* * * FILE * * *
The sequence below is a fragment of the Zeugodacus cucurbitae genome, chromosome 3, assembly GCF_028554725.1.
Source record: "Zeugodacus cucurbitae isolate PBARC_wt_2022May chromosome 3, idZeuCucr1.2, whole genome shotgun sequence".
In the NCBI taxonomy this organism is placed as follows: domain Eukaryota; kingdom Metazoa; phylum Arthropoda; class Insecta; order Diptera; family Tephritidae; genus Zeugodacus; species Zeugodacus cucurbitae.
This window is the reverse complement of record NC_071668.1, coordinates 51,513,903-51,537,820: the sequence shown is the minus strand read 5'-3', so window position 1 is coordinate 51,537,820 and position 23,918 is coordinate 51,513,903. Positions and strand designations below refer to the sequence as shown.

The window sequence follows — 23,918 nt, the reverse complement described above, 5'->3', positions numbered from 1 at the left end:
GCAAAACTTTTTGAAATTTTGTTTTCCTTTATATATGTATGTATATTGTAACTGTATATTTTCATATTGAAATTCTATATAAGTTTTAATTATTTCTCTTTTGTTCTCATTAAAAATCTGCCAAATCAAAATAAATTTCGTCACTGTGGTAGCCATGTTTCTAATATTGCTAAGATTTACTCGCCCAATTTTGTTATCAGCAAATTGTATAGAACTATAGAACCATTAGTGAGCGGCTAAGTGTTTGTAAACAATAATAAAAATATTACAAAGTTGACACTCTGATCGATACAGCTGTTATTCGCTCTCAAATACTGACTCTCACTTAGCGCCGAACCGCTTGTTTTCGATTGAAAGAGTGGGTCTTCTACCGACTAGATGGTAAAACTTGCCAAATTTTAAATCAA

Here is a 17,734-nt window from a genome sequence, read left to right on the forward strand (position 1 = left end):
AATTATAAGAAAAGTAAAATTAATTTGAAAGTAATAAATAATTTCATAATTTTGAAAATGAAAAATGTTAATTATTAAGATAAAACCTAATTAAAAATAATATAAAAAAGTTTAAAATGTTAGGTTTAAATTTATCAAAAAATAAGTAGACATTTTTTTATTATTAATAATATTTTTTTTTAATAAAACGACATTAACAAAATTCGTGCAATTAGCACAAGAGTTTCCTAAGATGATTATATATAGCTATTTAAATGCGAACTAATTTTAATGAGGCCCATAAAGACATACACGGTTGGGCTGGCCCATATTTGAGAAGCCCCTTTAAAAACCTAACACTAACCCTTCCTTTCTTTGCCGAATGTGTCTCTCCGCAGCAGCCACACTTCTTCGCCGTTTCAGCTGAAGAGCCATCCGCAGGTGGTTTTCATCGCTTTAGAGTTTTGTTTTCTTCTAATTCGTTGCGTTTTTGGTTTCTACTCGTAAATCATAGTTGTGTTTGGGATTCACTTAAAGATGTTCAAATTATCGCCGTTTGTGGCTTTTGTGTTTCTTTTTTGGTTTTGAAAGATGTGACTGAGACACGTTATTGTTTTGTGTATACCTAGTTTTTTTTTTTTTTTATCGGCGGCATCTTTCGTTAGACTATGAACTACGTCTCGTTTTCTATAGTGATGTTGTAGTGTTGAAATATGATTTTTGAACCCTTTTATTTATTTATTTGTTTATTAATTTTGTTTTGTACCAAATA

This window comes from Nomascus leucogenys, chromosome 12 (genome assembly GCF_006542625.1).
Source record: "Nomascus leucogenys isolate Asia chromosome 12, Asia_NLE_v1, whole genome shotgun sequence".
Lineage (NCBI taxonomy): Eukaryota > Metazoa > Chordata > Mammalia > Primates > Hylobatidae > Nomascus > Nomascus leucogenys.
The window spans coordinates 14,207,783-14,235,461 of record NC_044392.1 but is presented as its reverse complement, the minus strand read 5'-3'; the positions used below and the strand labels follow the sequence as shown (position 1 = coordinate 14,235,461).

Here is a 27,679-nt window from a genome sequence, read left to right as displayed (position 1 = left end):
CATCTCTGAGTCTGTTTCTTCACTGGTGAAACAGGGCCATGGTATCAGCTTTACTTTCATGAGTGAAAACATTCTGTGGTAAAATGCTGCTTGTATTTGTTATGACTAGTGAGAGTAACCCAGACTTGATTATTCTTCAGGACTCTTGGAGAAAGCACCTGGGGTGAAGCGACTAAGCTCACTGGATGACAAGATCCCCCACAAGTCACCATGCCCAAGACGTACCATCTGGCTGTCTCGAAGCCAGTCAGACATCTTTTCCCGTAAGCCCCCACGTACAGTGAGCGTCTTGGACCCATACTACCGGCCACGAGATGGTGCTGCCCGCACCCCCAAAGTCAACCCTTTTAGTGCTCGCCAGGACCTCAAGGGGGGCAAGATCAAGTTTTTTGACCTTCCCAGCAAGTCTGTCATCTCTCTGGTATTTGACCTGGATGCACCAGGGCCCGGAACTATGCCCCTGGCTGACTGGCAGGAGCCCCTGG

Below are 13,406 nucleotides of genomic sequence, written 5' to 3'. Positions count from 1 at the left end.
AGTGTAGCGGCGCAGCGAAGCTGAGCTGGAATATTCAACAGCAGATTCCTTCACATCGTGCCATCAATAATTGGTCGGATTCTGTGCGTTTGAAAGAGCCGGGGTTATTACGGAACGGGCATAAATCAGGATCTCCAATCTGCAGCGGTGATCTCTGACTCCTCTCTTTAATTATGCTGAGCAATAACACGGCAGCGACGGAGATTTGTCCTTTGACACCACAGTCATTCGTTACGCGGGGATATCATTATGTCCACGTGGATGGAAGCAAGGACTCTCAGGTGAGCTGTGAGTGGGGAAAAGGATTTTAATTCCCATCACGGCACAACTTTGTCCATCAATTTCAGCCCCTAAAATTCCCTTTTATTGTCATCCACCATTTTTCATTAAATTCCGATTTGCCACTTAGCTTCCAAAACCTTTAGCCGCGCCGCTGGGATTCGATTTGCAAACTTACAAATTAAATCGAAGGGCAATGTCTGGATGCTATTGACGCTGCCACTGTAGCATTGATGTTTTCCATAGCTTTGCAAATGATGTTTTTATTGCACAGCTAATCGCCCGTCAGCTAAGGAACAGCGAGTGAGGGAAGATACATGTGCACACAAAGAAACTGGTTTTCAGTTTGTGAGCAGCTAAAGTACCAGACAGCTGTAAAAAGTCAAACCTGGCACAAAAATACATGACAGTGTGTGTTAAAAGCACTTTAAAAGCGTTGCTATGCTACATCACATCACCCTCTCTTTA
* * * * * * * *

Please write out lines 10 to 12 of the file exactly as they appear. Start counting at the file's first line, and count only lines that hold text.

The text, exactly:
Source record: "Nomascus leucogenys isolate Asia chromosome 12, Asia_NLE_v1, whole genome shotgun sequence".
Lineage (NCBI taxonomy): Eukaryota > Metazoa > Chordata > Mammalia > Primates > Hylobatidae > Nomascus > Nomascus leucogenys.
The window spans coordinates 14,207,783-14,235,461 of record NC_044392.1 but is presented as its reverse complement, the minus strand read 5'-3'; the positions used below and the strand labels follow the sequence as shown (position 1 = coordinate 14,235,461).